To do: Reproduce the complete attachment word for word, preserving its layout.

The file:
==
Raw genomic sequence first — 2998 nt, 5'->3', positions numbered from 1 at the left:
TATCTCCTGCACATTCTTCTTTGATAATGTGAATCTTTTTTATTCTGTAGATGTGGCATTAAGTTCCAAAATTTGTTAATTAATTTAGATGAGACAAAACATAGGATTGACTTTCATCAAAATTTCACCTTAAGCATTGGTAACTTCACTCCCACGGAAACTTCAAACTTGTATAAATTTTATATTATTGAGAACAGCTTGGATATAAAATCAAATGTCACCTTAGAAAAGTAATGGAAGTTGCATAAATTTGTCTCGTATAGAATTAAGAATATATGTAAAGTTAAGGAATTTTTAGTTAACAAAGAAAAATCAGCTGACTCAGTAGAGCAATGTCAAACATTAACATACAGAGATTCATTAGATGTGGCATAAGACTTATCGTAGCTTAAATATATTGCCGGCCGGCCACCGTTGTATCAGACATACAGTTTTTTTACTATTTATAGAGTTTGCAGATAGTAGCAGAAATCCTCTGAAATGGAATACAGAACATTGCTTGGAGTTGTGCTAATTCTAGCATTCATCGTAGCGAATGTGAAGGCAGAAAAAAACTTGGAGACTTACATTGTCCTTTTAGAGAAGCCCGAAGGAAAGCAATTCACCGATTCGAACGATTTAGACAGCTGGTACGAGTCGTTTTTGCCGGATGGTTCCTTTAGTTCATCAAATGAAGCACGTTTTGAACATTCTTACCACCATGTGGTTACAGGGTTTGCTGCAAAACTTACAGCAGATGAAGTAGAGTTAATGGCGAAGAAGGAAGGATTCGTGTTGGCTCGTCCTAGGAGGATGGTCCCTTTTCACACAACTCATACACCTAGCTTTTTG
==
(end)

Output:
Raw genomic sequence first — 2998 nt, 5'->3', positions numbered from 1 at the left:
TATCTCCTGCACATTCTTCTTTGATAATGTGAATCTTTTTTATTCTGTAGATGTGGCATTAAGTTCCAAAATTTGTTAATTAATTTAGATGAGACAAAACATAGGATTGACTTTCATCAAAATTTCACCTTAAGCATTGGTAACTTCACTCCCACGGAAACTTCAAACTTGTATAAATTTTATATTATTGAGAACAGCTTGGATATAAAATCAAATGTCACCTTAGAAAAGTAATGGAAGTTGCATAAATTTGTCTCGTATAGAATTAAGAATATATGTAAAGTTAAGGAATTTTTAGTTAACAAAGAAAAATCAGCTGACTCAGTAGAGCAATGTCAAACATTAACATACAGAGATTCATTAGATGTGGCATAAGACTTATCGTAGCTTAAATATATTGCCGGCCGGCCACCGTTGTATCAGACATACAGTTTTTTTACTATTTATAGAGTTTGCAGATAGTAGCAGAAATCCTCTGAAATGGAATACAGAACATTGCTTGGAGTTGTGCTAATTCTAGCATTCATCGTAGCGAATGTGAAGGCAGAAAAAAACTTGGAGACTTACATTGTCCTTTTAGAGAAGCCCGAAGGAAAGCAATTCACCGATTCGAACGATTTAGACAGCTGGTACGAGTCGTTTTTGCCGGATGGTTCCTTTAGTTCATCAAATGAAGCACGTTTTGAACATTCTTACCACCATGTGGTTACAGGGTTTGCTGCAAAACTTACAGCAGATGAAGTAGAGTTAATGGCGAAGAAGGAAGGATTCGTGTTGGCTCGTCCTAGGAGGATGGTCCCTTTTCACACAACTCATACACCTAGCTTTTTG